This month was easy peasy, friends, at least in terms of this cake Natalie and I baked for our Baked, Occasionally series. Because lemons. Because bundt. Because more lemons.
Because if you are a food person, it goes without saying that you love lemon baked goods in some form. Some of us prefer lemon in tart form. Still others, a nice lemon cookie. Most of us, however, would eat the life out of a lemon cake shaped like a giant donut if we had the opportunity.
I am one of those people. So is Natalie.
This was her month to pick our Baked Occasions recipe: we had zero problem settling on our Kitchen Sink Dutch Baby or that Chocolate Peanut Butter Texas Sheet Cake for past installments, mind you. Granted, the Coconut Sheet Cake was touch and go, but only because I had grand visions of making a meat pie for a hot minute. The struggle, I think, was because almost all the recipes for May were things we’d love to make anytime, in general. After going back and forth on a few, she picked this one, and I didn’t mind one bit. My April was going to be super-busy, and she had just made it easier, because I’ve made this beauty before. Not for the blog, but several times since obtaining the book, for “personal reasons” like…um…Lemon Cake Tuesdays? Or…you know…just reasons. Cake for personal use is sometimes the best cake.
I knew going in we’d have to change exactly nothing about this. It’s without a doubt the most crazy-lemony, vibrantly-flavored lemon cake ever. Most lemon cakes contain what, maybe a few lemons’ worth of zest and juice, right? This one has 10 lemons of zest inside it; burly zest, too…the kind you strip off and chop. Plus lemon extract, plus if you choose not to use the rum in the recipe, just add lemon juice for even more lemon flavor. Never mind the lemon syrup which gets slathered on the cake post-bake, and I won’t even mention the lemony glaze that adorns its top. It’s lemon overload, in the nicest way possible.
I have a few tips, as I am prone to having tips. This isn’t about improving the cake, but rather about how to get the biggest bang for your cake buck:
- Take care in greasing and flouring the Bundt pan, especially if yours is like mine and has sharp curves and edges: the more dramatic the pan, the more chance there is for chunks of cake to be left in there when you turn it out. If it does happen (as it has to me), this cake makes it easy to fix. Simply detach said chunks from inside the pan, place them where they’re supposed to go, and then gently poke a hole or two in it. The lemon syrup will get in there and form a bond, fixing your cake basically good as new.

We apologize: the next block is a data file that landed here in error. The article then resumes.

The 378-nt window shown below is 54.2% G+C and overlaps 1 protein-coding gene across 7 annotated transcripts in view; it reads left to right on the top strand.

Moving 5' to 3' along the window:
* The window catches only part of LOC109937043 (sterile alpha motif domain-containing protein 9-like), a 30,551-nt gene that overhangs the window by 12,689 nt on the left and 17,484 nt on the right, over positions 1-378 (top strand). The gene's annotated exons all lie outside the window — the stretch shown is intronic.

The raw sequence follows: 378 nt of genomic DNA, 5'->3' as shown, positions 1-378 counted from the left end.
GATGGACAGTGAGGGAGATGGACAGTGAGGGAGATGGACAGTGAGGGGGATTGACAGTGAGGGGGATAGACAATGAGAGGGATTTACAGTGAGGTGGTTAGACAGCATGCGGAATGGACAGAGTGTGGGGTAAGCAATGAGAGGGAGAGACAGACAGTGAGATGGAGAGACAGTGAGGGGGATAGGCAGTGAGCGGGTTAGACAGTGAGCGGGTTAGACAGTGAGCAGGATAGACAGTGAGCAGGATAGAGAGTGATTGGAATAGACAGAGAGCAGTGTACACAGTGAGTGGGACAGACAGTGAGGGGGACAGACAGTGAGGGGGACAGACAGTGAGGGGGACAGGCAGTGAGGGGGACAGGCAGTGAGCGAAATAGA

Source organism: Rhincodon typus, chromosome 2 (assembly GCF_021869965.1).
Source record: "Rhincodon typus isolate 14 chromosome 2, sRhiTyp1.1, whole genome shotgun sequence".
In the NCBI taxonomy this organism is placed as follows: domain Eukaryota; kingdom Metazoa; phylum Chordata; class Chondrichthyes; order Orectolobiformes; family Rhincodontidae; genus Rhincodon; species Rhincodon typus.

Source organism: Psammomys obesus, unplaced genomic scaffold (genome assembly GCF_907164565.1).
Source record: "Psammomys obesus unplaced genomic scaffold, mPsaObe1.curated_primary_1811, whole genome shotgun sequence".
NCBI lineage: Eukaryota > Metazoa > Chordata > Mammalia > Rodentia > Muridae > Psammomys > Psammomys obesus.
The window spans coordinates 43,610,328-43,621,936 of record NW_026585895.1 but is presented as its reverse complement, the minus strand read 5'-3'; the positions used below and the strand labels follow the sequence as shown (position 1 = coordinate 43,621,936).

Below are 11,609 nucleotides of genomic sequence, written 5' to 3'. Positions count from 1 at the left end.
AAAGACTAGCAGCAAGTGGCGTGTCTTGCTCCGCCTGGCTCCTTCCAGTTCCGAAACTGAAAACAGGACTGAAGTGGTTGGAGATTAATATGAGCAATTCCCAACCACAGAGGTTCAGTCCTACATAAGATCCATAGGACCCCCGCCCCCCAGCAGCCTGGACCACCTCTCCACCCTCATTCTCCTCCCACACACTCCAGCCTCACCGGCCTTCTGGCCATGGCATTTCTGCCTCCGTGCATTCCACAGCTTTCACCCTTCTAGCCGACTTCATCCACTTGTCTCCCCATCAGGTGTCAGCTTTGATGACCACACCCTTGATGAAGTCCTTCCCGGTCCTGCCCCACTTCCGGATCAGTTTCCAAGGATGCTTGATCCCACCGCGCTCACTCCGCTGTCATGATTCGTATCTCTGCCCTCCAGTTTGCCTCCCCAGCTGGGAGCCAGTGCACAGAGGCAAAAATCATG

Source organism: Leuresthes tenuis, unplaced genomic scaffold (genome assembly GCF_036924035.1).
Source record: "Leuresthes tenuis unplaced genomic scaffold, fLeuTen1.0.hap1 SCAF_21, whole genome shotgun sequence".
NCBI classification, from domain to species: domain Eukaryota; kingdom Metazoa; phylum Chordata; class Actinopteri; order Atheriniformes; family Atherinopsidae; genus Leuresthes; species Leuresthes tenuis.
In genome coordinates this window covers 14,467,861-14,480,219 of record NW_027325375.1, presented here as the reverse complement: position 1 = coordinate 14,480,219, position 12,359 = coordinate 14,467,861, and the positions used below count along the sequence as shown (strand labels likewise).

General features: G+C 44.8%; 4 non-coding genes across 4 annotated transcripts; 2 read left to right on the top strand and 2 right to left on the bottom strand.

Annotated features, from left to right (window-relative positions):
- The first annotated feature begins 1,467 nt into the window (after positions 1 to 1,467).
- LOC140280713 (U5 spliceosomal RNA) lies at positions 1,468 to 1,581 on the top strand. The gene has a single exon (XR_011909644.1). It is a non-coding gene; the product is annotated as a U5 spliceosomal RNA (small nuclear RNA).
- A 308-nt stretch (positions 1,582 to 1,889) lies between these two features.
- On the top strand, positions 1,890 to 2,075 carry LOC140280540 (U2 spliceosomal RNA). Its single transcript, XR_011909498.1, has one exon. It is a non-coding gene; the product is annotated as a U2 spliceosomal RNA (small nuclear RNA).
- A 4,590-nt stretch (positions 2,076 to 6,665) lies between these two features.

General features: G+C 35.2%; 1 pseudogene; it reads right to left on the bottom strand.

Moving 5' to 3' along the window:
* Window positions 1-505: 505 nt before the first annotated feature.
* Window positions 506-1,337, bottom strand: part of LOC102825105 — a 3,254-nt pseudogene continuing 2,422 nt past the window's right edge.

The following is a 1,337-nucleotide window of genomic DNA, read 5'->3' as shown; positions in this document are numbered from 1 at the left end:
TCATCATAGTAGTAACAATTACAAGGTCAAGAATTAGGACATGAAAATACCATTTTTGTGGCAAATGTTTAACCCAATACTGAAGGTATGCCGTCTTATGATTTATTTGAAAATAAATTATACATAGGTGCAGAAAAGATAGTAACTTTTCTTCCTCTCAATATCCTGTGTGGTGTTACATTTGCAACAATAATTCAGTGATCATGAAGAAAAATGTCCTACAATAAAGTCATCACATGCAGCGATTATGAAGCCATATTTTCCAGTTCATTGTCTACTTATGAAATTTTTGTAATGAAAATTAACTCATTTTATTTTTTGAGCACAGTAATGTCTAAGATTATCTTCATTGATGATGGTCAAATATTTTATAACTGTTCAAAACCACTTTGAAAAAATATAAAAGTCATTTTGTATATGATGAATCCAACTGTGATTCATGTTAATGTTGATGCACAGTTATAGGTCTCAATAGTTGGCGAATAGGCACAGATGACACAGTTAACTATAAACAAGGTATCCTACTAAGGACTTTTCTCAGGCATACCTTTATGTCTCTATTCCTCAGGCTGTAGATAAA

- Zest your lemons using the stripper part of a zester or a paring knife – no flimsy grated zest here, because it’ll take you forever. Pull the zesty part of the lemon off in strips, then chop it finely and add to the batter as directed. If you’re worried about lemon zest chunks, fear not: they basically melt into the cake batter.
- Go thick with the glaze. I’ve learned the hard way that the gravity-defying, opaque glaze you see in photos is only achieved by adding your confectioners sugar with a heavy hand. Go slow at the end, but make it slightly thicker than you think you may need and let gravity do it’s thing. If you really want a picturesque cake, glaze, refrigerate for 15 minutes, then add almonds so they don’t slide down the cake with the room temperature glaze.
I can speak for both of us when I tell you how much we like this cake. When we talked about it, Natalie brought up a good point about the visual: she didn’t realize how brown it got on the outside, and it really does. Take care when baking because it’s supposed to be dark on the outside, but not burnt, obviously. Use your eyes, but cake-testers are going to be your best indication of when the cake is done. Natalie’s cake looks amazing: we used different pan styles, with equally delicious results. Go check out what she has to say about all this ultra-lemony-ness over here: she’s got her own perspective on it and generally when you combine both of our takes together, you get a clear picture of what it would be like to make the cake yourself.
Happy May! May came fast for me, and I’m happy to be here, because May promises to be a month of really digging into work over here in a way that I haven’t been able to in a while, and I’m looking forward to it. We’ve been out-of-town this past week, and it was a wonderful trip composed of equal parts celebration and work, and I’m happy to be home and settled back in. More soon.